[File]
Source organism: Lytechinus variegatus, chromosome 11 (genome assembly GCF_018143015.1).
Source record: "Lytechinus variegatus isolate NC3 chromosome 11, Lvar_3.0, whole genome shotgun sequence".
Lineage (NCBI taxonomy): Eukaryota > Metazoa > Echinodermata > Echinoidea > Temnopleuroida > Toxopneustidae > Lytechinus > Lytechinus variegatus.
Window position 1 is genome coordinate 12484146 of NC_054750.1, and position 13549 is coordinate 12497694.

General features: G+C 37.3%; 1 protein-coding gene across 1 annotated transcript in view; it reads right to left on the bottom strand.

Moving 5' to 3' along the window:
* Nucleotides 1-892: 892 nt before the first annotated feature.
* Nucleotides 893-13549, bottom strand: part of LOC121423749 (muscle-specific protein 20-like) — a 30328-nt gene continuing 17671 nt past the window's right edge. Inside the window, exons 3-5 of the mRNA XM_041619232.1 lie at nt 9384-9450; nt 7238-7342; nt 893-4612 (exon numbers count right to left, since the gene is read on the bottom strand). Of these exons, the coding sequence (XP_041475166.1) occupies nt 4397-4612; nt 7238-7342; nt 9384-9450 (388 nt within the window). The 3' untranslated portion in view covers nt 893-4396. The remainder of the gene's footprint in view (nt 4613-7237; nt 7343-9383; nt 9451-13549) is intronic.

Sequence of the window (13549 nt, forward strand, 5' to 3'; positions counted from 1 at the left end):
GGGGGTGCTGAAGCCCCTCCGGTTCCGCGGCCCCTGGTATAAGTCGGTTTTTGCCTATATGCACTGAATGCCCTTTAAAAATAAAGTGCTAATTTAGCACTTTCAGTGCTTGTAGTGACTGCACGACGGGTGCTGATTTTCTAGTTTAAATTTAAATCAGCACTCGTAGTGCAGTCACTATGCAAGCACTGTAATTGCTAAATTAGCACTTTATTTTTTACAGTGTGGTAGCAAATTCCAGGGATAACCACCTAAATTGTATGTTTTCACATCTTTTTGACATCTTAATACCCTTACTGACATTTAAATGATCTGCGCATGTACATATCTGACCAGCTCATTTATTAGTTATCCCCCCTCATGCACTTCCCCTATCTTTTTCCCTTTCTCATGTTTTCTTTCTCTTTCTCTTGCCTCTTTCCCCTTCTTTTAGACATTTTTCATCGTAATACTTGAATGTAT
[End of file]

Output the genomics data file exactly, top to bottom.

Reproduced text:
Source organism: Lytechinus variegatus, chromosome 11 (genome assembly GCF_018143015.1).
Source record: "Lytechinus variegatus isolate NC3 chromosome 11, Lvar_3.0, whole genome shotgun sequence".
Lineage (NCBI taxonomy): Eukaryota > Metazoa > Echinodermata > Echinoidea > Temnopleuroida > Toxopneustidae > Lytechinus > Lytechinus variegatus.
Window position 1 is genome coordinate 12484146 of NC_054750.1, and position 13549 is coordinate 12497694.

General features: G+C 37.3%; 1 protein-coding gene across 1 annotated transcript in view; it reads right to left on the bottom strand.

Moving 5' to 3' along the window:
* Nucleotides 1-892: 892 nt before the first annotated feature.
* Nucleotides 893-13549, bottom strand: part of LOC121423749 (muscle-specific protein 20-like) — a 30328-nt gene continuing 17671 nt past the window's right edge. Inside the window, exons 3-5 of the mRNA XM_041619232.1 lie at nt 9384-9450; nt 7238-7342; nt 893-4612 (exon numbers count right to left, since the gene is read on the bottom strand). Of these exons, the coding sequence (XP_041475166.1) occupies nt 4397-4612; nt 7238-7342; nt 9384-9450 (388 nt within the window). The 3' untranslated portion in view covers nt 893-4396. The remainder of the gene's footprint in view (nt 4613-7237; nt 7343-9383; nt 9451-13549) is intronic.

Sequence of the window (13549 nt, forward strand, 5' to 3'; positions counted from 1 at the left end):
GGGGGTGCTGAAGCCCCTCCGGTTCCGCGGCCCCTGGTATAAGTCGGTTTTTGCCTATATGCACTGAATGCCCTTTAAAAATAAAGTGCTAATTTAGCACTTTCAGTGCTTGTAGTGACTGCACGACGGGTGCTGATTTTCTAGTTTAAATTTAAATCAGCACTCGTAGTGCAGTCACTATGCAAGCACTGTAATTGCTAAATTAGCACTTTATTTTTTACAGTGTGGTAGCAAATTCCAGGGATAACCACCTAAATTGTATGTTTTCACATCTTTTTGACATCTTAATACCCTTACTGACATTTAAATGATCTGCGCATGTACATATCTGACCAGCTCATTTATTAGTTATCCCCCCTCATGCACTTCCCCTATCTTTTTCCCTTTCTCATGTTTTCTTTCTCTTTCTCTTGCCTCTTTCCCCTTCTTTTAGACATTTTTCATCGTAATACTTGAATGTAT